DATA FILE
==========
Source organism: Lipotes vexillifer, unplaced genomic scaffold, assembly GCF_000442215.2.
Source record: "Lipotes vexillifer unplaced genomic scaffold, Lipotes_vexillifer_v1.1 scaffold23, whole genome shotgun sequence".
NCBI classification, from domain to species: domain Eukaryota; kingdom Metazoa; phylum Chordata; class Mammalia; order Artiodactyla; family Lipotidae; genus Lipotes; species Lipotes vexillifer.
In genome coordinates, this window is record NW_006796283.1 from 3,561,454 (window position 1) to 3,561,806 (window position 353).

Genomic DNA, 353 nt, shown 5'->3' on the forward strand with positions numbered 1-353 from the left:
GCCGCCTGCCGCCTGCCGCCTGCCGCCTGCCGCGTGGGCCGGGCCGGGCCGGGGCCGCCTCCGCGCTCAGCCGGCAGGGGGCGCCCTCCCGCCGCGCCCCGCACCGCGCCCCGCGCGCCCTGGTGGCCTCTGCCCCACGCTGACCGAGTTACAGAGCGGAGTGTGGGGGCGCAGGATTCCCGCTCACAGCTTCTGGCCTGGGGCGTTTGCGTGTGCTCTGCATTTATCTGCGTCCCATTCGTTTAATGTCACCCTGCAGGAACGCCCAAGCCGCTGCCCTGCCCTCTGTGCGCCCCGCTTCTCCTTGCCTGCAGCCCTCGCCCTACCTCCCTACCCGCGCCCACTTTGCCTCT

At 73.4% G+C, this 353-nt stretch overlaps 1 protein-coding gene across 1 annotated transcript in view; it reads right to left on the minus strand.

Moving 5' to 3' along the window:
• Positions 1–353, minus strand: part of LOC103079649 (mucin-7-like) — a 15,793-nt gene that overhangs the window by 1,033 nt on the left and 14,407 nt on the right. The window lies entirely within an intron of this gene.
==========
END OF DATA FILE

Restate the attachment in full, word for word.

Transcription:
Source organism: Lipotes vexillifer, unplaced genomic scaffold, assembly GCF_000442215.2.
Source record: "Lipotes vexillifer unplaced genomic scaffold, Lipotes_vexillifer_v1.1 scaffold23, whole genome shotgun sequence".
NCBI classification, from domain to species: domain Eukaryota; kingdom Metazoa; phylum Chordata; class Mammalia; order Artiodactyla; family Lipotidae; genus Lipotes; species Lipotes vexillifer.
In genome coordinates, this window is record NW_006796283.1 from 3,561,454 (window position 1) to 3,561,806 (window position 353).

Genomic DNA, 353 nt, shown 5'->3' on the forward strand with positions numbered 1-353 from the left:
GCCGCCTGCCGCCTGCCGCCTGCCGCCTGCCGCGTGGGCCGGGCCGGGCCGGGGCCGCCTCCGCGCTCAGCCGGCAGGGGGCGCCCTCCCGCCGCGCCCCGCACCGCGCCCCGCGCGCCCTGGTGGCCTCTGCCCCACGCTGACCGAGTTACAGAGCGGAGTGTGGGGGCGCAGGATTCCCGCTCACAGCTTCTGGCCTGGGGCGTTTGCGTGTGCTCTGCATTTATCTGCGTCCCATTCGTTTAATGTCACCCTGCAGGAACGCCCAAGCCGCTGCCCTGCCCTCTGTGCGCCCCGCTTCTCCTTGCCTGCAGCCCTCGCCCTACCTCCCTACCCGCGCCCACTTTGCCTCT

At 73.4% G+C, this 353-nt stretch overlaps 1 protein-coding gene across 1 annotated transcript in view; it reads right to left on the minus strand.

Moving 5' to 3' along the window:
• Positions 1–353, minus strand: part of LOC103079649 (mucin-7-like) — a 15,793-nt gene that overhangs the window by 1,033 nt on the left and 14,407 nt on the right. The window lies entirely within an intron of this gene.